Nonetheless, we have developed this assembly strategy for obtaining dimers of viroids, but it can be repurposed for oriented seamless ligation of any sequence directly onto binary vectors with an optimal efficiency. Consequently, our approach illustrates the applicability of type IIs restriction enzymes and the lethal gene ccdB to design efficient and affordable cloning approaches into binary vectors.
The purpose of this study was to develop a global (applicable to phylogenetically unrelated families), innovative, and quickly strategy to construct infectious viroid clones suitable to be employed in Agrobacterium-mediated inoculation and/or as template for in vitro transcription of viroid RNA. Our results support, that this methodology constitutes a valuable tool for viroid research and reinforce the applicability of type IIs restriction enzymes and the lethal gene ccdB to design efficient and direct cloning approaches of PCR products into binary vectors.
Availability of data and materials
Flores R, Minoia S, Carbonell A, Gisel A, Delgado S, López-Carrasco A, et al. Viroids, the simplest RNA replicons: how they manipulate their hosts for being propagated and how their hosts react for containing the infection. Virus Res. 2015;209:136–45.
Flores R, Hernández C, de Alba AEM, Daròs J-A, Di Serio F. Viroids and viroid-host interactions. Annu Rev Phytopathol. 2005;43:117–39.
Gómez G, Martínez G, Pallás V. Interplay between viroid-induced pathogenesis and RNA silencing pathways. Trends Plant Sci. 2009;14:264–9.
Di Serio F, Flores R, Verhoeven JTJ, Li SF, Pallás V, Randles JW, et al. Current status of viroid taxonomy. Arch Virol. 2014;159:3467–78.
Branch A, Robertson H. A replication cycle for viroids and other small infectious RNA’s. Science (80−). 1984;223:450–5.
Daròs JA, Marcos JF, Hernández C, Flores R. Replication of avocado sunblotch viroid: evidence for a symmetric pathway with two rolling circles and hammerhead ribozyme processing. Proc Natl Acad Sci USA. 1994;91:12813–7.
Gago S, Elena SF, Flores R, Sanjuán R. Extremely High Mutation Rate of a Hammerhead Viroid. Science (80-). 2009;323:1308–1308.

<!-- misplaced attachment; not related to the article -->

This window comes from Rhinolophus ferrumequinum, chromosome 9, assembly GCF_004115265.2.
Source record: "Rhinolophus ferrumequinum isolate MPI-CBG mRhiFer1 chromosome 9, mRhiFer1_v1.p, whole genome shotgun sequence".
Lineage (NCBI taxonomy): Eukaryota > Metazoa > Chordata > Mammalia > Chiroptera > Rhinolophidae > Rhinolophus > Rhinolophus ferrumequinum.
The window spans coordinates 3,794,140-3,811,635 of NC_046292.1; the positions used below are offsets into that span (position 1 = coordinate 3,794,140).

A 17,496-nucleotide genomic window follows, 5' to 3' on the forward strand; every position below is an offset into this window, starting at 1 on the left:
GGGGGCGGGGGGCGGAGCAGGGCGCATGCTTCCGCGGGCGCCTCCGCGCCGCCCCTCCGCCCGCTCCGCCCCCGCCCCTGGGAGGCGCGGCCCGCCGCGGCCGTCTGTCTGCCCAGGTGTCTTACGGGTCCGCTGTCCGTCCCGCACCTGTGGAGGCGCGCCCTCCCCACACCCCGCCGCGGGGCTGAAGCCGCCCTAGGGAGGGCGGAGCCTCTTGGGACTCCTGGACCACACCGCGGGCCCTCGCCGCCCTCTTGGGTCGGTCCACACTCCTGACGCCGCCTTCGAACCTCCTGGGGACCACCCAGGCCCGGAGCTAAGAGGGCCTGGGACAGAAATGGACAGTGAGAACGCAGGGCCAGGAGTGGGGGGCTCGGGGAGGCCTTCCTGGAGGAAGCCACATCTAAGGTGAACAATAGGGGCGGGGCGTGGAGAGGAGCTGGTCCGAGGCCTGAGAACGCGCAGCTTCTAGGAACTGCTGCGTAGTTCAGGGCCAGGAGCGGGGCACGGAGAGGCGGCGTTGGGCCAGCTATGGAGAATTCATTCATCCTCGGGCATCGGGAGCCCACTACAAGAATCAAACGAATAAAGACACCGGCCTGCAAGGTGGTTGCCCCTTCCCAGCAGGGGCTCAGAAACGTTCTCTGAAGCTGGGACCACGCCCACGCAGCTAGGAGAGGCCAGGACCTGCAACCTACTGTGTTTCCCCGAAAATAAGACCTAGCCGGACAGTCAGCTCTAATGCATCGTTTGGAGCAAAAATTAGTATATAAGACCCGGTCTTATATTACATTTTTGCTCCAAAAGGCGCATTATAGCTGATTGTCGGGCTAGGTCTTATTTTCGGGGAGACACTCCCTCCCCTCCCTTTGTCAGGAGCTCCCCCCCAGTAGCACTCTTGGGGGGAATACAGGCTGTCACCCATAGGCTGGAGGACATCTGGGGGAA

Steger G, Riesner D. Viroid research and its significance for RNA technology and basic biochemistry. Nucleic Acids Res. 2018;46:10563–76.
Gómez G, Torres H, Pallás V. Identification of translocatable RNA-binding phloem proteins from melon, potential components of the long-distance RNA transport system. Plant J. 2004;41:107–16.
Takeda R, Petrov AI, Leontis NB, Ding B. A three-dimensional RNA motif in Potato spindle tuber viroid mediates trafficking from palisade mesophyll to spongy mesophyll in Nicotiana benthamiana. Plant Cell. 2011;23:258–72.
Gómez G, Pallás V. Studies on subcellular compartmentalization of plant pathogenic noncoding RNAs give new insights into the intracellular RNA-traffic mechanisms. Plant Physiol. 2012;159:558–64.
Wassenegger M, Heimes S, Riedel L, Sänger HL. RNA-directed de novo methylation of genomic sequences in plants. Cell. 1994;76:567–76.
Martinez G, Castellano M, Tortosa M, Pallas V, Gomez G. A pathogenic non-coding RNA induces changes in dynamic DNA methylation of ribosomal RNA genes in host plants. Nucleic Acids Res. 2014;42:1553–62.
Castellano M, Martinez G, Marques MC, Moreno-Romero J, Köhler C, Pallas V, et al. Changes in the DNA methylation pattern of the host male gametophyte of viroid-infected cucumber plants. J Exp Bot. 2016;67:5857–68.
Cress DE, Kiefer MC, Owens RA. Construction of infectious potato spindle tuber viroid cDNA clones. Nucleic Acids Res. 1983;11:6821–35.
Tabler M, Sänger HL. Infectivity studies on different potato spindle tuber viroid (PSTV) RNAs synthesized in vitro with the SP6 transcription system. EMBO J. 1985;4:2191–9.
Visvader JE, Forster AC, Symons RH. Infectivity and in vitro mutagenesis of monomeric cDNA clones of citrus exocortis viroid indicates the site of processing of viroid precursors. Nucleic Acids Res. 1985;13:5843–56.